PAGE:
Eli Lilly & Co. ($LLY) and Boehringer Ingelheim just scored a coup. Their diabetes drug Jardiance became the first diabetes drug to show that it can lower the risk of heart attack, stroke and death from cardiovascular causes.
Diabetes can increase the risk of heart disease and strokes, and so treating it would seem to reduce the risk of developing those problems. But previous CV outcomes trials with diabetes drugs haven't succeeded in proving that.
The new study, called EMPA-REG OUTCOME, looked at Jardiance's effects in more than 7,000 adults with Type 2 diabetes at high risk of heart attack or stroke. Adding the SGLT2 drug to the standard of care showed that the combo did a better job of staving off CV death, heart attack and stroke, Lilly and Boehringer said in a Thursday release.
"The cardiovascular risk reduction Jardiance demonstrated in the EMPA-REG OUTCOME trial is exciting and we look forward to sharing the full results," said Hans-Juergen Woerle, global VP of medicine at Boehringer Ingelheim. "Approximately 50% of deaths in people with Type 2 diabetes worldwide are caused by cardiovascular disease. Reducing cardiovascular risk is an essential component of diabetes management."
The new data give Jardiance a new weapon for fighting competition in an increasingly difficult diabetes market. Payers have grown more aggressive in pitting diabetes drugs against one another for formulary placement, restricting pricing freedom particularly in drug classes with several rivals. In the SGLT2 field, Jardiance faces Johnson & Johnson's ($JNJ) Invokana and AstraZeneca's ($AZN) Farxiga.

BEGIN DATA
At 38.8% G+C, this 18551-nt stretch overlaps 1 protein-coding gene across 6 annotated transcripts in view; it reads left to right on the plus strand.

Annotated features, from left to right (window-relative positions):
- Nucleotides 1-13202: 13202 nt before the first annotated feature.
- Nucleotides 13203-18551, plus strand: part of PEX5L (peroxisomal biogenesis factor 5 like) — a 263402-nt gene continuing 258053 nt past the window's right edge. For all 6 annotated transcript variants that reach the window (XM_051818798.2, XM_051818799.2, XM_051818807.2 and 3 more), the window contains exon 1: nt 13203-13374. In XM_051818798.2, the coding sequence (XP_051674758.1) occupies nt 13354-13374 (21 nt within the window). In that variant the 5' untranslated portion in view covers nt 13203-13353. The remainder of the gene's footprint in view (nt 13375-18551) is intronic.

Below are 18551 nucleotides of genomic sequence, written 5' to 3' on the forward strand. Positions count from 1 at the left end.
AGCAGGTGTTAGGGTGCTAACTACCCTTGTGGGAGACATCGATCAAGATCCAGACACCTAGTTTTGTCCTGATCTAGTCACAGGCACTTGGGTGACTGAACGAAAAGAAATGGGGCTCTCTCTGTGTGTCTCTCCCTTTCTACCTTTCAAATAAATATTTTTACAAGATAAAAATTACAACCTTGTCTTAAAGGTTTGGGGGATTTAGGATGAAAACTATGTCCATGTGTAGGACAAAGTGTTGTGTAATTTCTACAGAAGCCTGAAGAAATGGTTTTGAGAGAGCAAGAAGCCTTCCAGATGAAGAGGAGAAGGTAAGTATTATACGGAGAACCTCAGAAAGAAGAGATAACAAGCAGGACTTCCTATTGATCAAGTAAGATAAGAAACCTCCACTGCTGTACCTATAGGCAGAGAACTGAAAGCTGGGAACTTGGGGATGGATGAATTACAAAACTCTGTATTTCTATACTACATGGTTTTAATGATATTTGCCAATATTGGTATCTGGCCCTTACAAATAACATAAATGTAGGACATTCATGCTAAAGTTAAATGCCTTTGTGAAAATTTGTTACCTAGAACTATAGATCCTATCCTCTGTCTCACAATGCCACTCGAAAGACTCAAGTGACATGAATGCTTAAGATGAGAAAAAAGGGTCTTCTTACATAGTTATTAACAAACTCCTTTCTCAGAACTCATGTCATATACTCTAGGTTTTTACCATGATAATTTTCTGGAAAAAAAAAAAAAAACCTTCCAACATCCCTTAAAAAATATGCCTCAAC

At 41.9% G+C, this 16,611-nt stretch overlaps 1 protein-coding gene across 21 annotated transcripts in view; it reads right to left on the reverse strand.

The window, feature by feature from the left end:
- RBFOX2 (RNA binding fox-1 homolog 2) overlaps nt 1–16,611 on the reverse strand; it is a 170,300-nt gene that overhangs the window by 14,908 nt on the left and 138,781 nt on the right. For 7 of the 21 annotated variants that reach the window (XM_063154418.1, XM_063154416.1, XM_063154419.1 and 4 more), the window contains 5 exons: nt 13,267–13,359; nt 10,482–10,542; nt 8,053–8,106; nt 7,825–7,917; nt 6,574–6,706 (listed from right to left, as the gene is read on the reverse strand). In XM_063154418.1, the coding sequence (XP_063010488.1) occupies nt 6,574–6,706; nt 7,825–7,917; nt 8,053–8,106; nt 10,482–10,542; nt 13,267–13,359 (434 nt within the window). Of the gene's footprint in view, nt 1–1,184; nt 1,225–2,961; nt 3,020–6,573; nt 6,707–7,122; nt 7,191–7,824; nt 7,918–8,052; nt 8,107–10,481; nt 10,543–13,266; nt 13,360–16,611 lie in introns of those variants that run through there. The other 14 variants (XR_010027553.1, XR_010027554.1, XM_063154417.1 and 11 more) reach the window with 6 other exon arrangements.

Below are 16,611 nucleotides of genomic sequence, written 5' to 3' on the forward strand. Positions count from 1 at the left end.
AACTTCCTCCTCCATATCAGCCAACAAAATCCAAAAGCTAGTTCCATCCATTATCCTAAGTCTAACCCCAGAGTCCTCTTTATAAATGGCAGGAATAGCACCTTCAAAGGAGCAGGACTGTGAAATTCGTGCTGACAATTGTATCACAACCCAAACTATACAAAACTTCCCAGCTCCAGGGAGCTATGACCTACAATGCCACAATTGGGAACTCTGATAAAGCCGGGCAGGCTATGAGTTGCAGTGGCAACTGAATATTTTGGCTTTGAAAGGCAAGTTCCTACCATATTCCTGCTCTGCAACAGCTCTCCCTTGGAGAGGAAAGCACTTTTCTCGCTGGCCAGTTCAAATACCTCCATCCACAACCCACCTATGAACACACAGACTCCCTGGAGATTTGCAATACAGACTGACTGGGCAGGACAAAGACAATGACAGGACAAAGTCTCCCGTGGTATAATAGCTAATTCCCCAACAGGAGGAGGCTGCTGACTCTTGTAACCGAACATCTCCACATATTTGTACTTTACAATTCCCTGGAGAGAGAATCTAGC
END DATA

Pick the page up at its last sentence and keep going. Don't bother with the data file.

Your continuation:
Plus, there's competition among drug classes, and the Jardiance outcomes results could make doctors more likely to choose it over another non-insulin diabetes treatment. For instance, a DPP-4 drug such as Merck & Co.'s ($MRK) Januvia or a GLP-1 treatment such as Novo Nordisk's ($NVO) Victoza.
"DPP4s are generally well tolerated, neutral on weight and have for the most part been viewed as safe," Evercore ISI analyst Mark Schoenebaum said in a Thursday note. "However, DPP4 inhibitors have failed to demonstrate a CV outcomes benefit. After today, given the CV benefit from at least on SGLT2 inhibitor Jardiance, we expect doctors will be more eager to prescribe SGLT-2s in front of DPP4s."
- read the Lilly release
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